Another great way to practice your drawing skills is to focus on the simple objects around you. Look around your room or workspace and choose an object to draw, like a coffee mug, a plant, or a piece of furniture.

Take your time and really observe the object, paying attention to its shape, texture, and details. Then, try to recreate it on paper as accurately as possible. Don't worry if it's not perfect - the goal is to train your eye to see things more clearly and translate that onto the page.

3. Practice Drawing Perfect Circles

Drawing perfect circles can be surprisingly challenging, but it's a great exercise for improving your hand-eye coordination and control. Start by drawing a small dot in the center of your paper, then try to draw a circle around it without lifting your pencil from the page.

Keep practicing until you can consistently draw near-perfect circles of various sizes. This exercise will help you develop the muscle memory and control needed for more complex drawings down the line.

4. Create Patterns, Marks, and Symbols in a Grid

Creating repeating patterns is another great way to practice your drawing skills and develop your own unique style. Start by drawing a grid on your paper, then fill each square with a different pattern, mark, or symbol.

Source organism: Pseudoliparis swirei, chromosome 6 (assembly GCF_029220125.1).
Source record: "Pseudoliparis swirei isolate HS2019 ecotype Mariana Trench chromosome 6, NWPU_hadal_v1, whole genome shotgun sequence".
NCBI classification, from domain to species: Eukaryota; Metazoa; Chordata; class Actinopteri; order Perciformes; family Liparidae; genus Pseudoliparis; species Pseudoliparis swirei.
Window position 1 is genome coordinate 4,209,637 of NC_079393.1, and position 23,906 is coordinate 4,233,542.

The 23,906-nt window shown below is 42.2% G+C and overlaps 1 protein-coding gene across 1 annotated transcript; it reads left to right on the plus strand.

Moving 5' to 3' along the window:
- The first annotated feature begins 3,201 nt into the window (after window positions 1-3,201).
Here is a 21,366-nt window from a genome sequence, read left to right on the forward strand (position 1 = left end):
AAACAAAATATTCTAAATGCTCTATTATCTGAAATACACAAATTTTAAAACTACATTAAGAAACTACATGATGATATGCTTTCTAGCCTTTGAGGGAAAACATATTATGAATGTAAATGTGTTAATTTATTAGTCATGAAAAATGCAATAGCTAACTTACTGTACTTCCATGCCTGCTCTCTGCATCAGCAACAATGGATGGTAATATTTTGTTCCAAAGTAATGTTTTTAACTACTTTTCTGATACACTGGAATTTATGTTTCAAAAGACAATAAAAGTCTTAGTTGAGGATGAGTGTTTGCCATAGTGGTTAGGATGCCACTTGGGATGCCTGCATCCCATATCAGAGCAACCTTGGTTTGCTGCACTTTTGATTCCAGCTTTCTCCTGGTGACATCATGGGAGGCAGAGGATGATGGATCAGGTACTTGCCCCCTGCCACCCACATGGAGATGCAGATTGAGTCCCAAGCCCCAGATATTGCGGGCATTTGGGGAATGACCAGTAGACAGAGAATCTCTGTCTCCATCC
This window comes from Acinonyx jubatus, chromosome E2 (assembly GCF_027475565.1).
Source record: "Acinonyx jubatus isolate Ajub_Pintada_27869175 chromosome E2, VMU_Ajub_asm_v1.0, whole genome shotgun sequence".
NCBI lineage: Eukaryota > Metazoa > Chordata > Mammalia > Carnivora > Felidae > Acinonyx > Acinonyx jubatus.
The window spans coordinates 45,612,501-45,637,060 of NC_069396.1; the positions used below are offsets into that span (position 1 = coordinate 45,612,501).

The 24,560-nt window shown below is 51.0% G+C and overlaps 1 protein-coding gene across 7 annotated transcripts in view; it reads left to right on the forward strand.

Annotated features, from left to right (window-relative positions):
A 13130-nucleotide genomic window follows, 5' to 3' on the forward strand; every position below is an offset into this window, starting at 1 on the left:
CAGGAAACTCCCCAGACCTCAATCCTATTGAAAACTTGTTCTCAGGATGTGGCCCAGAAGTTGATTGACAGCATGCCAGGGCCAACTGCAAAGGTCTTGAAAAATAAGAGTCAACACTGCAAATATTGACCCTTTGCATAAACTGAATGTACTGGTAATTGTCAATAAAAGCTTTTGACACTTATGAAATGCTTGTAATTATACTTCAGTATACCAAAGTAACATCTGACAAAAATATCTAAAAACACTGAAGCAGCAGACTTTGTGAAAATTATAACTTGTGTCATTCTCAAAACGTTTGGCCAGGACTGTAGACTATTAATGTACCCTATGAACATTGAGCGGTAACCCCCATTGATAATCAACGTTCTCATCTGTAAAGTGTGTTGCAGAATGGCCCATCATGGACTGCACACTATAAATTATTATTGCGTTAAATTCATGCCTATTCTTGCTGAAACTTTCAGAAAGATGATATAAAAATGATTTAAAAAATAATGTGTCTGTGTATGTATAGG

Experiment with different line weights, shapes, and textures to create a variety of patterns. This exercise will help you develop your creativity and learn how to create cohesive, visually interesting designs.

5. Incorporate Words and Lyrics Into Your Sketches

Adding words and lyrics to your sketches can be a fun way to express yourself and add an extra layer of meaning to your drawings. Start by choosing a favorite quote, lyric, or phrase, then try to incorporate it into a sketch in a creative way.

You could draw the words themselves in an interesting font or style, or create an illustration that represents the meaning behind the words. This exercise will help you think outside the box and find new ways to combine text and imagery in your sketchbook pages.

6. Fill a Journal With Letters of the Alphabet

Practicing your lettering skills is another great way to improve your overall drawing abilities. Start by dedicating a page or two in your journal to each letter of the alphabet, then fill the pages with various styles and variations of that letter.